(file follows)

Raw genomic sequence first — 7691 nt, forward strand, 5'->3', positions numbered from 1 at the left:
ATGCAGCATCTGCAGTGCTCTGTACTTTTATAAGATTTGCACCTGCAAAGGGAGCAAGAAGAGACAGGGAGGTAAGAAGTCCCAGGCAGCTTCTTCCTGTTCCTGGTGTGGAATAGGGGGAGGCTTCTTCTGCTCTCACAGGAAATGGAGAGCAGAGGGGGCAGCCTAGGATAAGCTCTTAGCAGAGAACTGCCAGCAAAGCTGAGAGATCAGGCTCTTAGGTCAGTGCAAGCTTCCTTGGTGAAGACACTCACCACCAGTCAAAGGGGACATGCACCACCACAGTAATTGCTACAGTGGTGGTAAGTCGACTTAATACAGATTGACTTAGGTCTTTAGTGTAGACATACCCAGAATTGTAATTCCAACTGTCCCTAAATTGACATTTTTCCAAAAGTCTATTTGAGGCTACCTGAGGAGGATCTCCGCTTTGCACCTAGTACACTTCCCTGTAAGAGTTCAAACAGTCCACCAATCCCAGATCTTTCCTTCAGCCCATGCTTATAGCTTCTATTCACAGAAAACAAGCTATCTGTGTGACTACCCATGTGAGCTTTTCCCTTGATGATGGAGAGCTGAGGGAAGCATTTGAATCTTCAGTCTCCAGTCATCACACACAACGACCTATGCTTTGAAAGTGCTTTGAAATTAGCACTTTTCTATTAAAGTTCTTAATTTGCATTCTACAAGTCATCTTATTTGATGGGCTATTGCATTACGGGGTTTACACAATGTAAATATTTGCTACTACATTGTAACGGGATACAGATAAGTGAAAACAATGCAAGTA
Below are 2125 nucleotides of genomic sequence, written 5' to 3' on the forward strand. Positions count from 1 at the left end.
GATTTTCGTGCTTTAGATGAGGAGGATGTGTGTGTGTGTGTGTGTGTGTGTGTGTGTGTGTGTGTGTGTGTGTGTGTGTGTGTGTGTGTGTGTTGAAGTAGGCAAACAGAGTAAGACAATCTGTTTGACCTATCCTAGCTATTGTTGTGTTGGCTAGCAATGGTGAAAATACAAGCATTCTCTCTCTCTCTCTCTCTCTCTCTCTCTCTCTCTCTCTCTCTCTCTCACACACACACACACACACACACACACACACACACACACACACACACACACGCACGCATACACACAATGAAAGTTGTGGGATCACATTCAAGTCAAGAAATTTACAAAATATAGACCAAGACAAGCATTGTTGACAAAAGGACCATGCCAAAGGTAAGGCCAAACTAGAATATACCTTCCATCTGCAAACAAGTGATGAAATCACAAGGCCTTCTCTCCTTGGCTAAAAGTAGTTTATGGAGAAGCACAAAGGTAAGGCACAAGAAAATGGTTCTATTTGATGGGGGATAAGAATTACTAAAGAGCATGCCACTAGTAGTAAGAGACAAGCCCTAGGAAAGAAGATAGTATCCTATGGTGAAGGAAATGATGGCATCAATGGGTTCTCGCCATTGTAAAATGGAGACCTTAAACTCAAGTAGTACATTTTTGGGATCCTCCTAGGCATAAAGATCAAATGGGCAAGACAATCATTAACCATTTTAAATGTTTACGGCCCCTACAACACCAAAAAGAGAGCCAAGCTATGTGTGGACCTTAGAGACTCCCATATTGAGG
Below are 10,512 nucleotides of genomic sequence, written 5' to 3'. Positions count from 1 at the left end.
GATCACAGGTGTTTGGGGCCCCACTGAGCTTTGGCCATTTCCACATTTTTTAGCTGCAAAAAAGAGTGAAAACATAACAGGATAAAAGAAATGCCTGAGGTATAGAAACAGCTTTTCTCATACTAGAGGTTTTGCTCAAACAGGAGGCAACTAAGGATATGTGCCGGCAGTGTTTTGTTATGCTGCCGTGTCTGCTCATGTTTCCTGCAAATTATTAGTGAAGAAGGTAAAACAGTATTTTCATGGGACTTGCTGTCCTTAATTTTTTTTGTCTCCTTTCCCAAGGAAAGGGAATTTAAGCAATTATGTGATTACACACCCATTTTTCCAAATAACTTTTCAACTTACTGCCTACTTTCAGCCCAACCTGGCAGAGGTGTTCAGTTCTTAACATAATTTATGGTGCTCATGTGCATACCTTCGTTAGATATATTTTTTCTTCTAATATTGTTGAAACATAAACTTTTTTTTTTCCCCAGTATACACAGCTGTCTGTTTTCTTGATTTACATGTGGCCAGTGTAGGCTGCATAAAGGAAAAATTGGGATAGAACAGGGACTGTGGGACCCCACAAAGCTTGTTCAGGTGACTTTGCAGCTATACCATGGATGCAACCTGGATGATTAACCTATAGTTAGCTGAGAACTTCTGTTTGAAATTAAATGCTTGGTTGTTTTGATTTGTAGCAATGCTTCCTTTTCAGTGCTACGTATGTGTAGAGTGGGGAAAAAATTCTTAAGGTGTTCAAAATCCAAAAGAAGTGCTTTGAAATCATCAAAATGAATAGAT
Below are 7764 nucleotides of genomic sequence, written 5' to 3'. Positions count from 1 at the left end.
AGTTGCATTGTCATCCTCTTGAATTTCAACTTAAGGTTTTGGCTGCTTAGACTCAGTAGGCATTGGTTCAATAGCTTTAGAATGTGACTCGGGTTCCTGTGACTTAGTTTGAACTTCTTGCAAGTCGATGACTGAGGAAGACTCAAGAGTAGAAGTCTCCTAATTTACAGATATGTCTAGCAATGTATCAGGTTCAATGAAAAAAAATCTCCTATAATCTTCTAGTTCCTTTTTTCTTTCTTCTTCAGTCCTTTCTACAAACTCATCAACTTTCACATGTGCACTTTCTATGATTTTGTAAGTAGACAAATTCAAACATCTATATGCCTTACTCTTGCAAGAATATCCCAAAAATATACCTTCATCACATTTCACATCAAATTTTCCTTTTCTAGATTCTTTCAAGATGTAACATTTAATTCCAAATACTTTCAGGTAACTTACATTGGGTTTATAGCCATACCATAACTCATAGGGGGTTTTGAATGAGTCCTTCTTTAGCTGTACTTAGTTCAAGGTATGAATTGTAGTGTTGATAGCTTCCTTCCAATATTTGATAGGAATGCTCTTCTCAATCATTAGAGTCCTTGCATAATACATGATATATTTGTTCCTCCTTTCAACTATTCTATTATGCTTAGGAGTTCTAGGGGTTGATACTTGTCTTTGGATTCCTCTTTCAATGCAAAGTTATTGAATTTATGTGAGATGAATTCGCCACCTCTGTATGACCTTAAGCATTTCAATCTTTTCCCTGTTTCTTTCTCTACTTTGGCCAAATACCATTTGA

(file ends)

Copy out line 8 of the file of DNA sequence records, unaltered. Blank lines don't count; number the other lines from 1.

AGTTGCATTGTCATCCTCTTGAATTTCAACTTAAGGTTTTGGCTGCTTAGACTCAGTAGGCATTGGTTCAATAGCTTTAGAATGTGACTCGGGTTCCTGTGACTTAGTTTGAACTTCTTGCAAGTCGATGACTGAGGAAGACTCAAGAGTAGAAGTCTCCTAATTTACAGATATGTCTAGCAATGTATCAGGTTCAATGAAAAAAAATCTCCTATAATCTTCTAGTTCCTTTTTTCTTTCTTCTTCAGTCCTTTCTACAAACTCATCAACTTTCACATGTGCACTTTCTATGATTTTGTAAGTAGACAAATTCAAACATCTATATGCCTTACTCTTGCAAGAATATCCCAAAAATATACCTTCATCACATTTCACATCAAATTTTCCTTTTCTAGATTCTTTCAAGATGTAACATTTAATTCCAAATACTTTCAGGTAACTTACATTGGGTTTATAGCCATACCATAACTCATAGGGGGTTTTGAATGAGTCCTTCTTTAGCTGTACTTAGTTCAAGGTATGAATTGTAGTGTTGATAGCTTCCTTCCAATATTTGATAGGAATGCTCTTCTCAATCATTAGAGTCCTTGCATAATACATGATATATTTGTTCCTCCTTTCAACTATTCTATTATGCTTAGGAGTTCTAGGGGTTGATACTTGTCTTTGGATTCCTCTTTCAATGCAAAGTTATTGAATTTATGTGAGATGAATTCGCCACCTCTGTATGACCTTAAGCATTTCAATCTTTTCCCTGTTTCTTTCTCTACTTTGGCCAAATACCATTTGA